FIFA has rejected the Danish World Cup team’s offer to wear pro-human rights shirts during training, the Danish Football Federation (DBU) said Thursday.
The governing body of world football has rejected the Danish request to be allowed to wear jerseys with the message “Human rights for all”, a spokesman for the DBU told AFP.
The DBU disputes that this is a political message, but will respect FIFA’s decision to avoid fines and penalties, they said.
Qatar has been criticized for its human rights record on the treatment of foreign workers in major infrastructure projects for the World Cup and on women’s and LGBTQ rights.
For some time hostile to the organization of the World Cup in Qatar, the Danish federation had wanted to be at the forefront of defending human rights during the tournament, which kicks off on November 20.
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We have sent a request to FIFA, but the answer is no. We’re sorry, but we have to take that into account, “DBU director Jakob Jensen told Danish agency Ritzau.
The federation previously announced that the training shirts would display “critical messages”, with two sponsors – the national lottery Danske Spil and the Arbejdernes Landsbank – agreeing to replace their logos.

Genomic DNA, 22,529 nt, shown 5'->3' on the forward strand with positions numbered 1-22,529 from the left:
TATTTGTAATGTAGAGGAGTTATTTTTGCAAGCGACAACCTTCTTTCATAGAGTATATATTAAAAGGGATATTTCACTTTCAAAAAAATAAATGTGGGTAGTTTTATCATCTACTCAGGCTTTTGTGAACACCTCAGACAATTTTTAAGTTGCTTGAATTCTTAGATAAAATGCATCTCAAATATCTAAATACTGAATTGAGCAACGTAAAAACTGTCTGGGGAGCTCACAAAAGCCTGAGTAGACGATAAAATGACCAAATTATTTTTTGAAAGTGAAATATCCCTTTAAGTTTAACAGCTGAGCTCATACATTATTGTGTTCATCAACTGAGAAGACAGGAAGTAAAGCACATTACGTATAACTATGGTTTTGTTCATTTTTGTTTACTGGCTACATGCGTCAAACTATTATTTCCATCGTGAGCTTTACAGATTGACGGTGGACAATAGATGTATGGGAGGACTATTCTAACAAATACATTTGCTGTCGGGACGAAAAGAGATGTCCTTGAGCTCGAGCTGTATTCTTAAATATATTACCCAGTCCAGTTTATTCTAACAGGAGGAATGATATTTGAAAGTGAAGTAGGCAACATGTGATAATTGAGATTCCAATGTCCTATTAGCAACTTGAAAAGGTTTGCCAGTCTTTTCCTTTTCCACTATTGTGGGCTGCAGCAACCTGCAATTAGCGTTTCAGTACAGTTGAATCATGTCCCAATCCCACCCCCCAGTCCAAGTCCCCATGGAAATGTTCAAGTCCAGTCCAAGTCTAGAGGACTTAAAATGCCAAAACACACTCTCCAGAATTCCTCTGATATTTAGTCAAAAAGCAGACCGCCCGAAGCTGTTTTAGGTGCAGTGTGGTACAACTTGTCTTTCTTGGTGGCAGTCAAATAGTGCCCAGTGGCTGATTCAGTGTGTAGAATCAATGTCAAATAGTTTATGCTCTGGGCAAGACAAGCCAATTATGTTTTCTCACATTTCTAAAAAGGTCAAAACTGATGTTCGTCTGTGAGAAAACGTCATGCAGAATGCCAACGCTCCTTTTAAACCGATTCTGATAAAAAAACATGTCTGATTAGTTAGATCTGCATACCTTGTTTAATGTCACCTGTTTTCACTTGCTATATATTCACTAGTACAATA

“For me, this is a shirt with a very simple message about universal human rights,” added Jensen.
FIFA, which bans all political messages, last week urged teams to “focus on football” and not drag it “into any ideological or political battle”.
The governing body’s decision to reject the Danish human rights message has fallen like a lead ball across the football world, with many angry fans and pundits turning to social media to share their disapproval of the decision. “pathetic”.
On the official jerseys of the Scandinavian country during the competition, his equipment supplier Hummel also obscured his logos in a sign of “protest” against the Qatari authorities.
Homosexuality is illegal in the Gulf state and captains of several major European countries, including England, France and Germany, will wear rainbow-colored bracelets with the message “One Love” in a campaign against discrimination.
Originally published because FIFA bans the Danish World Cup team from training in pro-human rights shirts